As I listen to him talk excitedly I realize we have achieved an excellent rapport and so decide to shoe-horn one of my more unusual questions regarding whether he would like to write the film score for the imminent reboot of the Blade Runner film. He chuckles with delight.
“I wish! I can imagine that. I’d be curious to see what they do, like a continuation of the story, that would be fascinating to me. In Hollywood-” but his response is shredded by digital interference, chopped into mangled shreds of partial words.
I attempt several times to reconnect with no success, and Mr Bell reminds me of pressing engagements that he must soon attend to. I beg him to stay on the line and hard reset my treacherous laptop. It boots back to life after a brief millennium, and I’m relieved to hear Mr Bell’s voice cutting through the silence once more. There’s some kind of bizarre irony in this moment, having just liberated ourselves from technology which sought to tear us apart. It’s this very struggle that is the catalyst of Bell’s lyrics and I ask how he’s kept it fresh for so long.
“It stays fresh with me because I continue to see the same bullshit around the world: oppression, suppression. I started making stands when I was a teenager. I stopped going to church, I’ve always questioned authority. I was a punk rock kid, anti-establishment was all the way, screw the man! I felt like a slave in the Roadrunner machine. A lot of times I feel like this government doesn’t recognize what my needs are as an individual or as a human being. All the lyrics I write originally come from a first-person perspective – that would be me! I put it into a third-person perspective so when someone reads it they can imagine that they’re saying it themselves. For me ‘the machine’ is a system that is suppressing you, making you feel worthless. That would be an authoritative government, an organized religion or even public education. That for me is what Fear Factory is about, and as long as that continues I have fresh fodder for every record.” ~ Burton C. Bell
Most of us can attest to having reinforced our minds against malevolent constructs, it’s a shared experience through which we connect and transmit understanding. With the upcoming shows in both Johannesburg and Cape Town, we will be afforded a real-life opportunity to celebrate our freedom together at what will no doubt be two high-octane performances.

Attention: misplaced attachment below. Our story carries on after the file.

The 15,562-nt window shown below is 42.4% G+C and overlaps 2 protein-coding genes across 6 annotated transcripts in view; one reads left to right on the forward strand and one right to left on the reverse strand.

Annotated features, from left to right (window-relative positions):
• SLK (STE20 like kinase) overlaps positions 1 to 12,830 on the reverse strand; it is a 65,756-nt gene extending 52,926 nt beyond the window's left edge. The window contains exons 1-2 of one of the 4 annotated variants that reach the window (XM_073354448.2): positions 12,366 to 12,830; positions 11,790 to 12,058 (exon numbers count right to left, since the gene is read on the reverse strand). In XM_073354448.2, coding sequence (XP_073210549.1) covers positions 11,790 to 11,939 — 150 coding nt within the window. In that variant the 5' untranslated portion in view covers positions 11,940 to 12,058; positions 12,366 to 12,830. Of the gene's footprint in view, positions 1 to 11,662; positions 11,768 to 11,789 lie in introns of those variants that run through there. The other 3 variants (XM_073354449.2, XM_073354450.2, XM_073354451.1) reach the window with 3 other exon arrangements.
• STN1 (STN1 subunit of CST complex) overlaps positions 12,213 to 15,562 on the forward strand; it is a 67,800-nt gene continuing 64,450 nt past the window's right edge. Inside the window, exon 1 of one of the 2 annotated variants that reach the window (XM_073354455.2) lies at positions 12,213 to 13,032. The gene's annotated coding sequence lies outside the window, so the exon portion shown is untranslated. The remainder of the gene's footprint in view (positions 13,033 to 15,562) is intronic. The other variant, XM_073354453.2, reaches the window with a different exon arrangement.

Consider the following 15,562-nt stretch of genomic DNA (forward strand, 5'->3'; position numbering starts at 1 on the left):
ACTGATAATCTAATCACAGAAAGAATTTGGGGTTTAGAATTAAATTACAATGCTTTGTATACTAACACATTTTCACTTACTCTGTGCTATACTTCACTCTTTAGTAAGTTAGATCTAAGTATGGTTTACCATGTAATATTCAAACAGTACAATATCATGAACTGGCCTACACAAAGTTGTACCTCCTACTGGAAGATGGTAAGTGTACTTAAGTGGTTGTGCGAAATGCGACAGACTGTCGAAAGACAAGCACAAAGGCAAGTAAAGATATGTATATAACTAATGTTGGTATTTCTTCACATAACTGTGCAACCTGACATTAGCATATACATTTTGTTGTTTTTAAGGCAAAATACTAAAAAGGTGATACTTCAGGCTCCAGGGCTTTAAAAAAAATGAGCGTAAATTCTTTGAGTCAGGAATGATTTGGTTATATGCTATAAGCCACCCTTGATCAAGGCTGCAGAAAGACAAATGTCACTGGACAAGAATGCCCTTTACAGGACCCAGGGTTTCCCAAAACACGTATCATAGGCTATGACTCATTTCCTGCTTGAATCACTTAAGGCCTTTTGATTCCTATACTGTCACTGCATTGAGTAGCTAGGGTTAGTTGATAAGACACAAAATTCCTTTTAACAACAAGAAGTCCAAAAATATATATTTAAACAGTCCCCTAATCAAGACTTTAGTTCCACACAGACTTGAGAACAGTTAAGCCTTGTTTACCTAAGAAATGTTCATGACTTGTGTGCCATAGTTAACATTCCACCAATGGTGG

“In these nations where the Western music scene is developing, the fans are really excited that we’re there. It’s something that they’ve embraced, music that’s not popular. Something that relates to them more so than any other type of music. For me it’s exciting ‘cos I get to go to a place I’ve never been to before and experience some of the cultures. Smaller venues create a much better vibe and the shows are much better that way. We like to focus on a very high energy show. We’re coming a long way to play for fans there, so please come down to support!” ~ Burton C. Bell
I can think of nothing better to warm the bones in the onset of winter than being in a writhing pit of beings all surging to the same syncopated rhythms. The two local shows promise to impact our senses with fresh cuts off Genexus, and charge us into the night with old favourites from the edge of the last millennium and beyond. With crowd-tested support from three excellent local acts who promise an eclectic yet Nu-Metal-centric opener and organised by Witchdoctor Productions, brace yourself for two unique evenings of monstrous grooves and saturated airwaves.
Enjoy a taste of things to come:
Tour information is as follows:
Friday, 10 June 2016: Bassline, Johannesburg – supported by Boargazm and 11th Hour
Saturday, 11 June 2016: The Assembly, Cape Town – supported by Boargazm and Ill System
Tickets can be acquired via Quicket here.
Authored by: Ric Shields